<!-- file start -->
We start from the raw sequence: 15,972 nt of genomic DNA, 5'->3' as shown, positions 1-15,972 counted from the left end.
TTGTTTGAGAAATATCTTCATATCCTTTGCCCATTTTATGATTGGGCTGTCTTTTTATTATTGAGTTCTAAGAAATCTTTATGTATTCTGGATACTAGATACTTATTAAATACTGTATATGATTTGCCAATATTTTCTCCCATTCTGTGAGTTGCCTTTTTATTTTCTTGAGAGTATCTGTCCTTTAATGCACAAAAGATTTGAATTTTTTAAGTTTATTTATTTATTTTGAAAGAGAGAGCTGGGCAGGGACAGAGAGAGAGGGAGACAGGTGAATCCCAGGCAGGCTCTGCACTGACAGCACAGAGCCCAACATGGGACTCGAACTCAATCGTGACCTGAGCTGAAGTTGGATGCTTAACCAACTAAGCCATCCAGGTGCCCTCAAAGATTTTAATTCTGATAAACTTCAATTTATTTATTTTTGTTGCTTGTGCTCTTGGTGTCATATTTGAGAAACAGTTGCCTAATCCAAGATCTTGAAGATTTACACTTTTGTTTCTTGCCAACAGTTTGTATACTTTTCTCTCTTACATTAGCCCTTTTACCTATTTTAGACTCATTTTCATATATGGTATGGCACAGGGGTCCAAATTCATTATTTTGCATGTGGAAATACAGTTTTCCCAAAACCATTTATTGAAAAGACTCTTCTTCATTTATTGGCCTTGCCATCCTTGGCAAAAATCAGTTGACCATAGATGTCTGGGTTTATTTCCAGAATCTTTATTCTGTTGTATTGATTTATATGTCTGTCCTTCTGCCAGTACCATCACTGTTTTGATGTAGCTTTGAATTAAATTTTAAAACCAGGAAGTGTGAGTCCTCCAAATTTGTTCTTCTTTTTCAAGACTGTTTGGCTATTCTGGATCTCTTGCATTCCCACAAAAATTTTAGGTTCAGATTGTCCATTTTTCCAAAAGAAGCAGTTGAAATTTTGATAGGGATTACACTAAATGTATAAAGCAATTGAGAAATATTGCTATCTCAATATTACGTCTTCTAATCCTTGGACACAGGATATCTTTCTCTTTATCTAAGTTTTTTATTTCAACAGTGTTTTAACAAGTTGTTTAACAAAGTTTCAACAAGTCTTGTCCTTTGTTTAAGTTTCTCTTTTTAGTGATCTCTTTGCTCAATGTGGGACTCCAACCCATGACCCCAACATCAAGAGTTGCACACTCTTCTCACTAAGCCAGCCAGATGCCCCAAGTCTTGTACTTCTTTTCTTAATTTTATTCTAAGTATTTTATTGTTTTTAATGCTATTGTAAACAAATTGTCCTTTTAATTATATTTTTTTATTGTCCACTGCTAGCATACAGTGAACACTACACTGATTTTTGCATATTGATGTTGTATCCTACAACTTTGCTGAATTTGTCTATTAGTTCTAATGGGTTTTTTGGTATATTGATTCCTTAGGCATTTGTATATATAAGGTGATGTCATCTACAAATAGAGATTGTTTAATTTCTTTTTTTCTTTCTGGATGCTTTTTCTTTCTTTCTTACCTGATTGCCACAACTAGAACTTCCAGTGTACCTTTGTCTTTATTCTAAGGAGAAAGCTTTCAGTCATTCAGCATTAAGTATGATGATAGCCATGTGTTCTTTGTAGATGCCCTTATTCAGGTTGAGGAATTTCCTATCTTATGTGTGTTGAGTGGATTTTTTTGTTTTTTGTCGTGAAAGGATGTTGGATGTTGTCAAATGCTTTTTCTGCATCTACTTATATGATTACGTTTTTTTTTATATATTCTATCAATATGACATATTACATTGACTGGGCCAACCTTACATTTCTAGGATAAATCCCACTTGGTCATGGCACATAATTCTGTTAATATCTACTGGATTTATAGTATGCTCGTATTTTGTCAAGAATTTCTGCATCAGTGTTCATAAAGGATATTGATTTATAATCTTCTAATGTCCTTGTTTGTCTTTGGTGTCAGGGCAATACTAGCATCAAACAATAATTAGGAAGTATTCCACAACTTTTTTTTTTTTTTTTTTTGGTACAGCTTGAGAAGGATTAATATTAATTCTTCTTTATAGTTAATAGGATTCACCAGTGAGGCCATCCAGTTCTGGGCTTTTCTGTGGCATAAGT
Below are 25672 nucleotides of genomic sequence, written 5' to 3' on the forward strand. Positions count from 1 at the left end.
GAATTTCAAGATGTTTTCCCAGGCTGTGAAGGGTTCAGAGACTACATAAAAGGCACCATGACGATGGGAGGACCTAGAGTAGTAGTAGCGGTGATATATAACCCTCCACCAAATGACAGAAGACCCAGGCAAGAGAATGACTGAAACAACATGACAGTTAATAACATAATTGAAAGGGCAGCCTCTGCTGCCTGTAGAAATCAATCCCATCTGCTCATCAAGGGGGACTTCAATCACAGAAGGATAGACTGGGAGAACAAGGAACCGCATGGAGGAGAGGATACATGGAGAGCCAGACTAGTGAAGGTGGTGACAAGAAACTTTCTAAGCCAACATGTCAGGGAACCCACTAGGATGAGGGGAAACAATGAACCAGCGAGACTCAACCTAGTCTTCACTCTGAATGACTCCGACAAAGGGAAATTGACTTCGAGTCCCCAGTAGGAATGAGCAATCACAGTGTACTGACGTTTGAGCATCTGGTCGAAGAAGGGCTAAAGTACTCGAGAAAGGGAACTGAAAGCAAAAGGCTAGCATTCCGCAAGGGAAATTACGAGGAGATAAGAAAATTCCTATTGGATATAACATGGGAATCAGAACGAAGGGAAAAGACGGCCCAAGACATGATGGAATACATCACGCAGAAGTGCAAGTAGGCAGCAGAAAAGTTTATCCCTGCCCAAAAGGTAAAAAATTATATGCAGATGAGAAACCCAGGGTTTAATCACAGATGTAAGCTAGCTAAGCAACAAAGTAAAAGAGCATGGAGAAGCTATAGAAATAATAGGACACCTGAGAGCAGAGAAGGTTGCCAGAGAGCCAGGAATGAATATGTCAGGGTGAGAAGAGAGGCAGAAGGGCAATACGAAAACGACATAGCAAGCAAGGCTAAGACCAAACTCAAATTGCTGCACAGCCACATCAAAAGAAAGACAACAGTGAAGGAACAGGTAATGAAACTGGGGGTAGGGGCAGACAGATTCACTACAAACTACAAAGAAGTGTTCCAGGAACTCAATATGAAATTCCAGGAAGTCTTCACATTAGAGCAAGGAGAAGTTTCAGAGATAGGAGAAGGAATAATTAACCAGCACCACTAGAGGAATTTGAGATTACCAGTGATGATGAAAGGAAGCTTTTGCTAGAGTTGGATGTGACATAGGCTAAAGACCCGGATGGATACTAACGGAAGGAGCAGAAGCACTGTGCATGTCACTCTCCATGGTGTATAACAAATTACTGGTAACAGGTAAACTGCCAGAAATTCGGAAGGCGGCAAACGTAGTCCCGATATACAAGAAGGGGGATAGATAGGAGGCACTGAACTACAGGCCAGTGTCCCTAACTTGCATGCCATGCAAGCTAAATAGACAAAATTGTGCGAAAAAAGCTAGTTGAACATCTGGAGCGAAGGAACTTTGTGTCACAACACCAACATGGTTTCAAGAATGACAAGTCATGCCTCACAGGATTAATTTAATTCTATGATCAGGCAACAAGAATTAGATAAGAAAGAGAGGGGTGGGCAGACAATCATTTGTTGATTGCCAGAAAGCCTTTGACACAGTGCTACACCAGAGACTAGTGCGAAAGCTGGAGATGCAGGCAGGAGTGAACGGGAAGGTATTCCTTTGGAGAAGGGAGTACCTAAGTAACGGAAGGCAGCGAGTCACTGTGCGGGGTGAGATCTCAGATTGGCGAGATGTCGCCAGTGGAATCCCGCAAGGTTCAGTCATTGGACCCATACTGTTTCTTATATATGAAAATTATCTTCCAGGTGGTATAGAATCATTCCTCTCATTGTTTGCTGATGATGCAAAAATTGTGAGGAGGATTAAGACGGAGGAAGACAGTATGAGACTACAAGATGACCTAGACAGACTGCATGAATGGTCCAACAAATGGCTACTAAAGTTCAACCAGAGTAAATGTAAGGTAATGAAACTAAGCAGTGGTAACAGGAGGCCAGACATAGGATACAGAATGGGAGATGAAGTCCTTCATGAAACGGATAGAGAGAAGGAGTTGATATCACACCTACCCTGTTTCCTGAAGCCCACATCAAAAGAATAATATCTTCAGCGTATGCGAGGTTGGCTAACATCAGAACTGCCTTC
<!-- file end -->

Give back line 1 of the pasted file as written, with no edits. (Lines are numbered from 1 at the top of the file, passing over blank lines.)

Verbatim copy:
We start from the raw sequence: 15,972 nt of genomic DNA, 5'->3' as shown, positions 1-15,972 counted from the left end.